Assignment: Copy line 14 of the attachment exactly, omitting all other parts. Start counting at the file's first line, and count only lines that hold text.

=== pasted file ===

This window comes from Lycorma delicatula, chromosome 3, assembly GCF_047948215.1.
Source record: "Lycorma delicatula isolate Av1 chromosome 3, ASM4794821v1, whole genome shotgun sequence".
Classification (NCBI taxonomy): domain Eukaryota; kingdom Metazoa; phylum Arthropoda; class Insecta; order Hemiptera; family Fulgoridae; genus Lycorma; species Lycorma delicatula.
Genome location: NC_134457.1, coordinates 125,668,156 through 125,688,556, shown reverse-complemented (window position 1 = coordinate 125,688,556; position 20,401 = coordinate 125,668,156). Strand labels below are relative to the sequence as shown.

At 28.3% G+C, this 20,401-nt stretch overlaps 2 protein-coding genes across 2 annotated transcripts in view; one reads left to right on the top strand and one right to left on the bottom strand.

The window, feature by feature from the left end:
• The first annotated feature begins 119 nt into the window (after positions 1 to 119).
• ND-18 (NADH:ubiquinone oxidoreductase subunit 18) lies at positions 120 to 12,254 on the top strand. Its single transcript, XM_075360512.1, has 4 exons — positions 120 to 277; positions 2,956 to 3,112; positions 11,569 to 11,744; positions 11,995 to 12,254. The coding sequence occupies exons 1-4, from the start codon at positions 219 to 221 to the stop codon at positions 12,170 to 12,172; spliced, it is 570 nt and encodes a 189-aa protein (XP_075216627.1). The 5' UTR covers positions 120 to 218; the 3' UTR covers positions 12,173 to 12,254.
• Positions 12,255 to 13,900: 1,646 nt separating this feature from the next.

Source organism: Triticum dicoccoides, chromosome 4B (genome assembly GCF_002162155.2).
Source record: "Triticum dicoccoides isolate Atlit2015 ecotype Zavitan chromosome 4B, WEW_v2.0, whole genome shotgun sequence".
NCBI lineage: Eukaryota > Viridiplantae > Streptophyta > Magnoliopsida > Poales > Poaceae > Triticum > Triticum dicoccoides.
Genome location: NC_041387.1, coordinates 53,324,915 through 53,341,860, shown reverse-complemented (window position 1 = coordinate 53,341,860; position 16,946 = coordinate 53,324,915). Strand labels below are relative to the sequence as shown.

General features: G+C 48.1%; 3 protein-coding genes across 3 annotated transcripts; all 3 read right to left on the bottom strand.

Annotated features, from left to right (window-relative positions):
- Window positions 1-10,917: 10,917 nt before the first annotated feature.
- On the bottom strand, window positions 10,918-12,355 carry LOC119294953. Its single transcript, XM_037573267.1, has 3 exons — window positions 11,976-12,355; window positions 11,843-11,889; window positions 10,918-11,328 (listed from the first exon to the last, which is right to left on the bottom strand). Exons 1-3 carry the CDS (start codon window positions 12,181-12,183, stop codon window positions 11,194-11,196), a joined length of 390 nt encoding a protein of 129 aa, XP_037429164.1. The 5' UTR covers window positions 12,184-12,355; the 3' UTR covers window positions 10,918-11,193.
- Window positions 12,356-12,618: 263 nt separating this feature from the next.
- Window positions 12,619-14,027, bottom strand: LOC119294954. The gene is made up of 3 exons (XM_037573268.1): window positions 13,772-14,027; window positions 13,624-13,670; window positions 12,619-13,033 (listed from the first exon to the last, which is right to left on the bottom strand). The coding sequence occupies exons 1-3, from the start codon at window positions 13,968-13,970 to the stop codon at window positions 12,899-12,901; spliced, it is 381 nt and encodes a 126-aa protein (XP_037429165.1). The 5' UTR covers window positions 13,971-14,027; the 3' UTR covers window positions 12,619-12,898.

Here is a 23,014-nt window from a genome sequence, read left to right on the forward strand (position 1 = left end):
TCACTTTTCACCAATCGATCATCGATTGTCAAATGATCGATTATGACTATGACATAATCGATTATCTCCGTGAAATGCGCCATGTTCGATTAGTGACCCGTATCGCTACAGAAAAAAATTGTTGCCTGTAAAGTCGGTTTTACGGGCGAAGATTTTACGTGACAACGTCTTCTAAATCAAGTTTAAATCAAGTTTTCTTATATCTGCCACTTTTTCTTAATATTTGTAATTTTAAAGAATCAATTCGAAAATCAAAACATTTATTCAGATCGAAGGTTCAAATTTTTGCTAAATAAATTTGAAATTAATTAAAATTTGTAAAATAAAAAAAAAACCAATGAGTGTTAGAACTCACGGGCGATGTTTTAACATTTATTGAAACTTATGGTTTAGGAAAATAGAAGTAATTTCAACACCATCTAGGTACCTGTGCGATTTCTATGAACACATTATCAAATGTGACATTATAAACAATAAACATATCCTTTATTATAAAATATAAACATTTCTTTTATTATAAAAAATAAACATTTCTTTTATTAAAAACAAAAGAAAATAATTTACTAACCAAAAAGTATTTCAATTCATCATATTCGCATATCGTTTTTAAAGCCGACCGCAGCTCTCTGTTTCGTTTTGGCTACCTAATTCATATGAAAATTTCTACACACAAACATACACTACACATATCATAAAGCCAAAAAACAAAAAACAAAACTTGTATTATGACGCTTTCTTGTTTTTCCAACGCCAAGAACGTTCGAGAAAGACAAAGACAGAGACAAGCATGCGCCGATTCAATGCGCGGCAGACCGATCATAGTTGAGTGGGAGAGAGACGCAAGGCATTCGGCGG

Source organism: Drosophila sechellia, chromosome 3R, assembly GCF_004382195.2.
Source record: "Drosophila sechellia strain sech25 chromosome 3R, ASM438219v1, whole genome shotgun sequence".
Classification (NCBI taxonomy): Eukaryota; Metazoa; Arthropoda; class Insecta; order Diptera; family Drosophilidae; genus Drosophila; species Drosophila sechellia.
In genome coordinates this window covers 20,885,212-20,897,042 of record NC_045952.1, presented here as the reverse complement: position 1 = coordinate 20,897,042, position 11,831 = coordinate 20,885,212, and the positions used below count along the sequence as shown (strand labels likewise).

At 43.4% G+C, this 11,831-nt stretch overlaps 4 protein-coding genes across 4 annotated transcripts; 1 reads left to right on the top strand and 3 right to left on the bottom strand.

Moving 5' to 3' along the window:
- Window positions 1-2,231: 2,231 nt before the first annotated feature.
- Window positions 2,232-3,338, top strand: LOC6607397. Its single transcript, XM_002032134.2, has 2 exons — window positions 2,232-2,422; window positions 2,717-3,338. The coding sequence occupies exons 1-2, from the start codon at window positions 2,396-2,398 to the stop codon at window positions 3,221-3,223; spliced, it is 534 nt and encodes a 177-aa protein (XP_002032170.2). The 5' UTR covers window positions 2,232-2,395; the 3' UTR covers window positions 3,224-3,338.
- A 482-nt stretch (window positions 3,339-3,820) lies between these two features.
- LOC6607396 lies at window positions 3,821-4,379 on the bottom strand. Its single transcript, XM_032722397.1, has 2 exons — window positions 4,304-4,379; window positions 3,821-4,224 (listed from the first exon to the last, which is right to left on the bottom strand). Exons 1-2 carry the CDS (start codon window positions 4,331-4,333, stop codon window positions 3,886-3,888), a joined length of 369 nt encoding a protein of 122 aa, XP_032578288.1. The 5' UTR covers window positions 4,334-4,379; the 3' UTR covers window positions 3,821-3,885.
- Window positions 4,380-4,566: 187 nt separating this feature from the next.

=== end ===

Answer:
General features: G+C 48.1%; 3 protein-coding genes across 3 annotated transcripts; all 3 read right to left on the bottom strand.